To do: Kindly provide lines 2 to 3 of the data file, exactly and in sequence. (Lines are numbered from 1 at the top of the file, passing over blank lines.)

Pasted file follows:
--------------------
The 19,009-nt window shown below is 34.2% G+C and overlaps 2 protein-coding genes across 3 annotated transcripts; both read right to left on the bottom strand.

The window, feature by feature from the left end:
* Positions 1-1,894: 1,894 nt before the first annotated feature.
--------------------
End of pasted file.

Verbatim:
The window, feature by feature from the left end:
* Positions 1-1,894: 1,894 nt before the first annotated feature.